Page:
North Texas Daily

Group educates on dating violence

Group educates on dating violence

October 09
13:42 2015
[df-subtitle]Insights on relationship violence[/df-subtitle]

Chelsea Watkins | Staff Writer


Leaders in Family Education hosted a session on intimate dating violence Thursday night for students to understand and identify the various aspects of dating violence and the resources available for those affected.

LIFE, an organization that focuses on family relationships, hosted the event in recognition of October as Domestic Violence Awareness month.

Michelle Larva, treasurer of LIFE, said dating violence affects a wide range of people.

“Even if you’re not affected, then your friends might be or your loved one.” Larva said.

Renee McNamara, assistant director of student advocacy, led the discussion with the intent of dispelling myths about relationship violence.

“I want [people] to know that there are people out there to help and there are ways that they can help.” McNamara said.

She started the presentation by giving a clear definition of intimate partner violence.

“It’s an intentional pattern of behavior one uses to maintain power and control over a person with whom they are in a relationship with or was previously,” McNamara said.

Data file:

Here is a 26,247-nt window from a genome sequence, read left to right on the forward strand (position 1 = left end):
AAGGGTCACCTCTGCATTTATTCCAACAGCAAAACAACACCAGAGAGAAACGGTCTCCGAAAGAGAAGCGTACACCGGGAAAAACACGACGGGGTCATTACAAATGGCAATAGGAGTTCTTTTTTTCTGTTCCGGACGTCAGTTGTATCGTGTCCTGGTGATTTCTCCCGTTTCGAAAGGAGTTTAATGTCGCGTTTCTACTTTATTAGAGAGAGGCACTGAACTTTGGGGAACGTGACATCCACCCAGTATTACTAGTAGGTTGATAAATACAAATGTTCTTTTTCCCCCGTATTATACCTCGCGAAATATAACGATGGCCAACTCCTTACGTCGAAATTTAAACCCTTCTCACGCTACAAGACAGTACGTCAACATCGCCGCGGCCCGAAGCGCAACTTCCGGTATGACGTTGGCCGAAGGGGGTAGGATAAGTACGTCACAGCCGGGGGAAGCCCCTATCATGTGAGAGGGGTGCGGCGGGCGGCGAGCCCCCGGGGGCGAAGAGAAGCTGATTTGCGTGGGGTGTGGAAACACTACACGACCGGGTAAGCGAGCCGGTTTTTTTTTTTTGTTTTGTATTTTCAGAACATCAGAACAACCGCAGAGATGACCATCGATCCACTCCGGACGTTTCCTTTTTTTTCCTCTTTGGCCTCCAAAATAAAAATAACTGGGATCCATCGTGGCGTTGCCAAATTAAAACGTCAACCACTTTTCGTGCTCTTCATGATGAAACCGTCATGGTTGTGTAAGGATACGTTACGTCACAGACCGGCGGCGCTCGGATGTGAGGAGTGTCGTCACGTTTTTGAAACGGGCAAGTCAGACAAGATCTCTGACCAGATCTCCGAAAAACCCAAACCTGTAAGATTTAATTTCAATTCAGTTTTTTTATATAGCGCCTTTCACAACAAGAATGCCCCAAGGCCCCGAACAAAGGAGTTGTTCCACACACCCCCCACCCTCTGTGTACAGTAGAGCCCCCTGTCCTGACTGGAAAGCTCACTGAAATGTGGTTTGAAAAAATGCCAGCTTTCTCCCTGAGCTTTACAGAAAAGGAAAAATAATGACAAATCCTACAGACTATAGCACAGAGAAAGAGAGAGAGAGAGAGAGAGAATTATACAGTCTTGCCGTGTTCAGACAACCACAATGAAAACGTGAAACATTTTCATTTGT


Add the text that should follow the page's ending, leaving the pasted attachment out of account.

In intimate dating violence, a person can be victim of both physical and sexual violence, stalking or psychological aggression.

McNamara said despite the news media’s depiction of domestic violence being against low-income, minority women, it can happen and affect anyone.

In 2014, 132 women in Texas were killed at the hand of their partner. Victims ranged from 16-90 years old, according to a report by the Texas Council on Family Violence.

Attendees were given a number of warning signs and red flags to watch out for in their partner, like displaying extreme jealousy, unpredictable mood swings, explosive behaviors, and hypersensitivity. McNamara noted that these individual signs do not necessarily mean a person is abusive.

Additionally, they were also informed how to identify a victim through signs of physical injuries, making excuses for sustained injuries, becoming withdrawn and fear of their partner. When confronting a victim, a person should ask the right questions while being cautious of unintentional victim blaming.

Abuse not only affects the primary victim, but also those close to them, especially children.

Texas has a compulsory reporting law for anyone suspecting a child lives in an abusive household. Once someone reports their suspicions, they are protected from liability, said Dr. Kelly Rogers, faculty member in the department of education psychology and licensed counselor.

“The standard is if you even suspect, you report,” Rogers said.

UNT offers resources for students seeking help through the Dean of Students, Counseling and Testing Services, Health and Wellness, and UNT police.

Denton Friends of the Family is another resource within the community. They offer an emergency shelter for those seeking help, as well as a 24-hour crisis hotline at 940-382 3500.

“There is no excuse ever for any type of assault,” McNamara said.

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